The wire, rod or coil is made of a noncompressible material, preferably rigid, such as metal or teflon. The material of the remainder of the tube, apart from the rod or coil, is made of a soft, elastic material such as silicone or a silicone-like material. The rod, wire or coil, therefore, is less soft and pliable than the tube. The cross-sectional shape of the rod, wire or coil may be any geometric shape, such as circular, rectangular, convexly curved, concavely curved, triangular, etc.
While using an adhesive is one way to keep the tube and support together where the support is external of the tube, no adhesive is necessary where the support is embedded in the wall of the tube, confined within the lumen of the tube, or coiled about the exterior of the tube. Other conventional ways of securing the support to the tube wall other than with an adhesive may be used. For instance, the support and tube could be heat sealed together or integrally formed together.
The wire 60, rod 50, 64 or coil 58 of the present invention provides rigidity along the infusion tube 36 to prevent it from collapsing due to kinking. The wire, rod or coil may run the entire length of the infusion tube, or only a portion of the full length and need not run all the way to the distal end 52. Preferably, the outside diameter or cross-section of the wire, rod or coil is smaller than the interior diameter of the infusion tube.
In accordance with each of the embodiments of the invention, the soft, elastic material of the infusion tube 36 is reinforced by the support, preferably in the form of a single rigid strip sufficient to prevent kinking, but does not adversely compromise the pliability of the wall of the infusion tube. In addition, the support may be bendable to permit the tube 36 to bend where necessary between the handpiece 32 and the fluid supply 34. The support may be provided in the discharge tube 38 in the same manner as described with respect to the infusion tube 36.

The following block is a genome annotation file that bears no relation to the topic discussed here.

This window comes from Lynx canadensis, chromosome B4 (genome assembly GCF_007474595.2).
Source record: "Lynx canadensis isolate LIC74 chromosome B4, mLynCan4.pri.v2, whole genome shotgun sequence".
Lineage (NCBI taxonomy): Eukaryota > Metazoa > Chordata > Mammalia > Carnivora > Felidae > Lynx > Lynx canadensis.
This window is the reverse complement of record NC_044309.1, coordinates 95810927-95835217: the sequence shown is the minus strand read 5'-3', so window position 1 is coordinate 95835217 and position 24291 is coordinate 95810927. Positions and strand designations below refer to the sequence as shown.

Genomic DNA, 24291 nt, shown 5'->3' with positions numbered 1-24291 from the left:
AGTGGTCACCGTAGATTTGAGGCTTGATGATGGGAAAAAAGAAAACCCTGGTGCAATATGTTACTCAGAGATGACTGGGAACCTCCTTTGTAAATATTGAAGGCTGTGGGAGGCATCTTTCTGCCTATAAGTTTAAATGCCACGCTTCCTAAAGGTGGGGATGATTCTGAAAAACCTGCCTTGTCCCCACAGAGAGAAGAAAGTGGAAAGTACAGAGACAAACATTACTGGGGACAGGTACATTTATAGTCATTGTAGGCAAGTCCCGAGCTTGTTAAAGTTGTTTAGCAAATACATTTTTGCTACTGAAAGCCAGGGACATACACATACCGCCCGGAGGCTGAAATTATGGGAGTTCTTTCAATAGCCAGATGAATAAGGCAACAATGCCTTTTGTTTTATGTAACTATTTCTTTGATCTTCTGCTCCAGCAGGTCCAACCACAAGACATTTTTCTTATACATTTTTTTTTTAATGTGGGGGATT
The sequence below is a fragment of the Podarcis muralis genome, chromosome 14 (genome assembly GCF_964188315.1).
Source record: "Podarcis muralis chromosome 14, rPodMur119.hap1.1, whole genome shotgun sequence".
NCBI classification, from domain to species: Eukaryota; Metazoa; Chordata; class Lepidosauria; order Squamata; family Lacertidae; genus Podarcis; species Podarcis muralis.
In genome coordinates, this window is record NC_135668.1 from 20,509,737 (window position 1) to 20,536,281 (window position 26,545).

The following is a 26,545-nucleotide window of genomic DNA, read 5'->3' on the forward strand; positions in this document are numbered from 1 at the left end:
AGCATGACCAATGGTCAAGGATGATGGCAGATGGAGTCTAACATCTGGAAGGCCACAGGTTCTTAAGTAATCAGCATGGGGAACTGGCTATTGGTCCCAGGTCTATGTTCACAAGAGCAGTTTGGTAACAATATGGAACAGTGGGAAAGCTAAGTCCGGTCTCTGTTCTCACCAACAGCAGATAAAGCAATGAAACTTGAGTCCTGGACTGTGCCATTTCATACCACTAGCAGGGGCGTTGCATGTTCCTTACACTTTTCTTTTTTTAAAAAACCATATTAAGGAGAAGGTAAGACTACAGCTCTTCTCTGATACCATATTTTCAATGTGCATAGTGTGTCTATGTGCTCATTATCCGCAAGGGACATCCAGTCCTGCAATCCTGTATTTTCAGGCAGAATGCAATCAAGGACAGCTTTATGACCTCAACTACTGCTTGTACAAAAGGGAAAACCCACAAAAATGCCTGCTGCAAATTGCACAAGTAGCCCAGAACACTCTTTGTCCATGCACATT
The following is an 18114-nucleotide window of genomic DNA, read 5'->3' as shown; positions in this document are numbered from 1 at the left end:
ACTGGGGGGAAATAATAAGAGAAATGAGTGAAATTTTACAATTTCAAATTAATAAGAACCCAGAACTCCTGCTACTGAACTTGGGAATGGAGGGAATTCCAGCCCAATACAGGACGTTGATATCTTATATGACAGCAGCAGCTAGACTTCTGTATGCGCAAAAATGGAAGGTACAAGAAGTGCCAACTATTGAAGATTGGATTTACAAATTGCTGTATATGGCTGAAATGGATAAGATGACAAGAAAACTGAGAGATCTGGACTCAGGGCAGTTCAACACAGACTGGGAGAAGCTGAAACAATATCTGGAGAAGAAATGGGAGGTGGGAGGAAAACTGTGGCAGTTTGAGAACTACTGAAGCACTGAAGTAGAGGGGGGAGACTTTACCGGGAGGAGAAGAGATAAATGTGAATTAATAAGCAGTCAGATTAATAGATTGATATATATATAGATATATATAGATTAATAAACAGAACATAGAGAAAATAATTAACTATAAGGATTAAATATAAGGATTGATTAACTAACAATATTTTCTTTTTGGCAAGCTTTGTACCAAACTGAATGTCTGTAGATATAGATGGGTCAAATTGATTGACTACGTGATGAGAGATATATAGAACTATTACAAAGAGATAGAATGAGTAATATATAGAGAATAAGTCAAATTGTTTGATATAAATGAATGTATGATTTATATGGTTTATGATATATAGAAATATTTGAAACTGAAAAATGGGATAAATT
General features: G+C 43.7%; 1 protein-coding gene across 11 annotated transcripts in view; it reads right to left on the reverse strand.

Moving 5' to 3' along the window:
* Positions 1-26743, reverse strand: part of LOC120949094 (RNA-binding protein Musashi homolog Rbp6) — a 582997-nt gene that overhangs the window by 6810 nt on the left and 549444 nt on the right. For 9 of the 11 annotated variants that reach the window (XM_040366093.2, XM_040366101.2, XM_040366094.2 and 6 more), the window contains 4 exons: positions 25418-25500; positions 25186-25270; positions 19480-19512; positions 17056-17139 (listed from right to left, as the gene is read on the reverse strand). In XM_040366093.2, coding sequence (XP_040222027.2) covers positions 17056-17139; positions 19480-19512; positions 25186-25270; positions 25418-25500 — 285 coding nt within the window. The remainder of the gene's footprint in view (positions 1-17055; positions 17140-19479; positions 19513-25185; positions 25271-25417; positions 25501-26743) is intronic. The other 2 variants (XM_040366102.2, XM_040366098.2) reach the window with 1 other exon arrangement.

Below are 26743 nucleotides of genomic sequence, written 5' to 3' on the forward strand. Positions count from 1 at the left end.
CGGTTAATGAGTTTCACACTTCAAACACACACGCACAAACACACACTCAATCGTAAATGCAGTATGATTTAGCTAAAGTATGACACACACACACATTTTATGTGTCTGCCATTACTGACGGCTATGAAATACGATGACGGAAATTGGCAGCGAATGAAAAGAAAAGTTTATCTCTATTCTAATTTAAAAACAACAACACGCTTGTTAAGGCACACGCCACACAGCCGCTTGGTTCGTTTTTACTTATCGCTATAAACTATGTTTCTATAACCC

While the preferred embodiment has application to ophthalmological surgical techniques such as phacoemulsification, handpieces are utilized in the performance of other surgical operations, such as orthopedic and cardiovascular surgery and the invention has application to those handpieces as well to prevent kinking of the infusion tube or discharge tube.
While the foregoing description and drawings represent the preferred embodiments of the present invention, it will be understood that various changes and modifications may be made without departing from the spirit and scope of the present invention.
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|U.S. Classification||604/22, 604/35|
|International Classification||A61B17/32, A61F9/007, A61M25/00|
|Cooperative Classification||A61F9/00745, A61M25/0043, A61B2017/320084, A61M25/0054, A61M25/005|
|European Classification||A61F9/007R2, A61M25/00S2, A61M25/00S|
|Apr 10, 2001||FPAY||Fee payment|
Year of fee payment: 4
|Apr 28, 2005||FPAY||Fee payment|
Year of fee payment: 8
|May 23, 2005||AS||Assignment|
Owner name: ALCON, INC., SWITZERLAND
Free format text: ASSIGNMENT OF ASSIGNORS INTEREST;ASSIGNOR:MACKOOL, RICHARD J.;REEL/FRAME:016263/0469
Effective date: 20050321
|May 11, 2009||FPAY||Fee payment|
Year of fee payment: 12
|May 31, 2011||AS||Assignment|
Owner name: NOVARTIS AG, SWITZERLAND
Effective date: 20110408
Free format text: MERGER;ASSIGNOR:ALCON, INC.;REEL/FRAME:026376/0076